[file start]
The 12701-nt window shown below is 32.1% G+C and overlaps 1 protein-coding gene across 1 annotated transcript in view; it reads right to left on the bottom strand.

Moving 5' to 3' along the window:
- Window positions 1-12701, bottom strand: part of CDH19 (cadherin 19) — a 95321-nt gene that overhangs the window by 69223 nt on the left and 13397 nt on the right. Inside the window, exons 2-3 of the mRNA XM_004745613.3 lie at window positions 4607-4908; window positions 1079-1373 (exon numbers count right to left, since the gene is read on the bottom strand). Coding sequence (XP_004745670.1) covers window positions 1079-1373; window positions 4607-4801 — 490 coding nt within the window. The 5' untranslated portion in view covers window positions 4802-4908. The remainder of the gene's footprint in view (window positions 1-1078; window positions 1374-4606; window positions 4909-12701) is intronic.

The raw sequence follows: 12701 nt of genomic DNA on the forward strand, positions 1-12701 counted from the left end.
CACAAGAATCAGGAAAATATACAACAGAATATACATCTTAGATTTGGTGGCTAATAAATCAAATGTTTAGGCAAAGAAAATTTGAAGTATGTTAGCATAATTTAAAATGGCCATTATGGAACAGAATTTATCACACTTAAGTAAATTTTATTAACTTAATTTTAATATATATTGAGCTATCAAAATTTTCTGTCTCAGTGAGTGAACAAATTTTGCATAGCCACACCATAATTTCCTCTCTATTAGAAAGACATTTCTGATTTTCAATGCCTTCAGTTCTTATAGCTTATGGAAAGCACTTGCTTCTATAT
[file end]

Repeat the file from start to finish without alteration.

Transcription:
The 12701-nt window shown below is 32.1% G+C and overlaps 1 protein-coding gene across 1 annotated transcript in view; it reads right to left on the bottom strand.

Moving 5' to 3' along the window:
- Window positions 1-12701, bottom strand: part of CDH19 (cadherin 19) — a 95321-nt gene that overhangs the window by 69223 nt on the left and 13397 nt on the right. Inside the window, exons 2-3 of the mRNA XM_004745613.3 lie at window positions 4607-4908; window positions 1079-1373 (exon numbers count right to left, since the gene is read on the bottom strand). Coding sequence (XP_004745670.1) covers window positions 1079-1373; window positions 4607-4801 — 490 coding nt within the window. The 5' untranslated portion in view covers window positions 4802-4908. The remainder of the gene's footprint in view (window positions 1-1078; window positions 1374-4606; window positions 4909-12701) is intronic.

The raw sequence follows: 12701 nt of genomic DNA on the forward strand, positions 1-12701 counted from the left end.
CACAAGAATCAGGAAAATATACAACAGAATATACATCTTAGATTTGGTGGCTAATAAATCAAATGTTTAGGCAAAGAAAATTTGAAGTATGTTAGCATAATTTAAAATGGCCATTATGGAACAGAATTTATCACACTTAAGTAAATTTTATTAACTTAATTTTAATATATATTGAGCTATCAAAATTTTCTGTCTCAGTGAGTGAACAAATTTTGCATAGCCACACCATAATTTCCTCTCTATTAGAAAGACATTTCTGATTTTCAATGCCTTCAGTTCTTATAGCTTATGGAAAGCACTTGCTTCTATAT